The significance here is that CCTV referred to Xi's "personal guidance and deployment" -- tacitly admitting that the party's traditional collective leadership system has been replaced by one-person rule.
Furthermore, six days later, the party's Politburo Standing Committee met to discuss the coronavirus outbreak and for the first time admitted to "shortcomings and deficiencies" in the party Central Committee's initial response.
The admission signals a temporary cease-fire in the party's internecine feud. Now that Xi's "personal guidance" has been confirmed -- which is similar to the term "centralized and unified leadership" that Xi has been using lately -- China cannot afford to fail in the future.
But challenges await the Chinese leader.
One reason for Wuhan's affluence was its skyrocketing real estate prices.
A party source in Hubei, speaking on condition of anonymity, said: "Even I have two houses in addition to my own home. Housing prices have quadrupled in the past two years. I can earn a considerable amount of income just by renting one out."
While the source did not reveal the assets' value, the number of rooms in the properties suggests they are each worth somewhere in the ballpark of $1 million to $2 million.
But with the coronavirus epidemic, it does not take an expert to guess that asset values will decline.
If investors' unrealized profits on property holdings disappear, ordinary people and giant business organizations alike will be left stranded.
It will affect the likes of Hubei Daily Media Group, the publisher of the Hubei Daily, the party's mouthpiece in the province. The company's head office sits in a prime location overlooking the Yangtze River.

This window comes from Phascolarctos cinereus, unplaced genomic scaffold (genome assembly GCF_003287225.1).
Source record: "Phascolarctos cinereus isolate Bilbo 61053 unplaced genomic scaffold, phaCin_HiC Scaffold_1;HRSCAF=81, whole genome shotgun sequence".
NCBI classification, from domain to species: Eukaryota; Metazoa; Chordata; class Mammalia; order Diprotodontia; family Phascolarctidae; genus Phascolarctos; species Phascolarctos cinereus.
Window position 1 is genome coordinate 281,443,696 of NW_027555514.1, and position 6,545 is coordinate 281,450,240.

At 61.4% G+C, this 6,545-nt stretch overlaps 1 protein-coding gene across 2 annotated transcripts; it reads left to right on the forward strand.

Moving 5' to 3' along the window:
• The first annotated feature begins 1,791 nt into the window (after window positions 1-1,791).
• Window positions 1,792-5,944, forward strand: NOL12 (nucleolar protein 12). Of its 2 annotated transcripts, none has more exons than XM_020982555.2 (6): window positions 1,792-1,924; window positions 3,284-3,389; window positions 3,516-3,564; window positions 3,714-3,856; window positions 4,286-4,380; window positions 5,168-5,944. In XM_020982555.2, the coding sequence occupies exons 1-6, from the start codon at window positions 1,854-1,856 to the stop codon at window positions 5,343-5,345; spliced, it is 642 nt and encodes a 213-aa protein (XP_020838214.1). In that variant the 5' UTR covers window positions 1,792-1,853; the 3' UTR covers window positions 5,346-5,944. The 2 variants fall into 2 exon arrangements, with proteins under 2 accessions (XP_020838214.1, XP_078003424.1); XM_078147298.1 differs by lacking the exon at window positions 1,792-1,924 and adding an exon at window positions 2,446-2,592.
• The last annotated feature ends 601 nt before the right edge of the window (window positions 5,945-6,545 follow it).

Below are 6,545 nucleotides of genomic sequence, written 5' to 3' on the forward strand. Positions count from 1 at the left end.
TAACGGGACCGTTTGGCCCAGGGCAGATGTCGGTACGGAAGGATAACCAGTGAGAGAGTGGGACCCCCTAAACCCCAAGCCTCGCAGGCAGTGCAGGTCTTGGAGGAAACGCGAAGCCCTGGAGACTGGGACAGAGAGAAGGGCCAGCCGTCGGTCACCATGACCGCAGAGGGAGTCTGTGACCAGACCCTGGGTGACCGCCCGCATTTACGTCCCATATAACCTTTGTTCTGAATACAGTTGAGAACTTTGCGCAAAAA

Perhaps not known to the local public, the media group completely relies on its property business for profits -- a result of dwindling circulation and advertising revenue. A fall in real estate values would be another unwelcome blow to the company.
And the epidemic will further dent investment from abroad.
Already, the stock market is reacting. Earlier this week, Shanghai shares logged a historic decline, partly due to the WHO's declaration that the outbreak constitutes a "global health emergency."
Wuhan sits at an important junction in China's Belt and Road Initiative, the massive infrastructure undertaking designed to smooth trade and logistics between China and Europe. International freight trains run between Wuhan and its longtime friendship city Duisburg, Germany. But the epidemic will also negatively impact the infrastructure drive.
Wuhan's position as a strategic transport hub has backfired and worked as a negative factor. Wenzhou, a coastal city in Zhejiang Province, to the east of Hubei, on Sunday began confining people to their homes as the number of infections increased.
How the epidemic spreads in Chongqing, to the west, is also a concern. Like Wuhan, the megacity in southwestern China serves as a terminus for international freight trains. It also plays an important role in the Belt and Road campaign.
Is top-down governance the way forward? Will local officials be able to speak freely of the problems at hand and make quick, effective decisions?
Amid calls for "centralized and unified leadership," the people on the front lines trying to tame the coronavirus epidemic are given little breathing room.
Katsuji Nakazawa is a Tokyo-based senior staff writer and editorial writer at Nikkei. He has spent seven years in China as a correspondent and later as China bureau chief. He is the 2014 recipient of the Vaughn-Ueda International Journalist prize for international reporting.